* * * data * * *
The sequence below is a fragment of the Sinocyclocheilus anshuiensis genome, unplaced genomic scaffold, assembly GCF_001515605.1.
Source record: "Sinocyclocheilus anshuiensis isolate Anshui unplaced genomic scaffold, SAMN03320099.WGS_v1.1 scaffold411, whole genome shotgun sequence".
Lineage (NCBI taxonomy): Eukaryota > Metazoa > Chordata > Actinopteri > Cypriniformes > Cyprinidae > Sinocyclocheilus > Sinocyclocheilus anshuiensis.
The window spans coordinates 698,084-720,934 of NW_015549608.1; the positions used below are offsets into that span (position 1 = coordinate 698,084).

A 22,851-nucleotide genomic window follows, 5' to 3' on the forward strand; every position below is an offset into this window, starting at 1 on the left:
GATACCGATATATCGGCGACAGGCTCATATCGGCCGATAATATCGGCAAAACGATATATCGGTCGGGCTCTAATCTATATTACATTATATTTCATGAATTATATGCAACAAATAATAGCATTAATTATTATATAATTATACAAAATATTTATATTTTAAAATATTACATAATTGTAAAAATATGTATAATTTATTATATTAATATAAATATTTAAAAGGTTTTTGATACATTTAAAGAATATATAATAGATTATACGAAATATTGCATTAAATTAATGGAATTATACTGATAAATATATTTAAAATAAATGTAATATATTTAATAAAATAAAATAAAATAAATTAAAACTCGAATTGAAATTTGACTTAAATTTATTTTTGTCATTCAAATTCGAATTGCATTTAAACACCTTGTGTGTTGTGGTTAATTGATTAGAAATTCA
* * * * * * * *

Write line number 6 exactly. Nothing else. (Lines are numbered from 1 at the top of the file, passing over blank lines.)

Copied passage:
GATACCGATATATCGGCGACAGGCTCATATCGGCCGATAATATCGGCAAAACGATATATCGGTCGGGCTCTAATCTATATTACATTATATTTCATGAATTATATGCAACAAATAATAGCATTAATTATTATATAATTATACAAAATATTTATATTTTAAAATATTACATAATTGTAAAAATATGTATAATTTATTATATTAATATAAATATTTAAAAGGTTTTTGATACATTTAAAGAATATATAATAGATTATACGAAATATTGCATTAAATTAATGGAATTATACTGATAAATATATTTAAAATAAATGTAATATATTTAATAAAATAAAATAAAATAAATTAAAACTCGAATTGAAATTTGACTTAAATTTATTTTTGTCATTCAAATTCGAATTGCATTTAAACACCTTGTGTGTTGTGGTTAATTGATTAGAAATTCA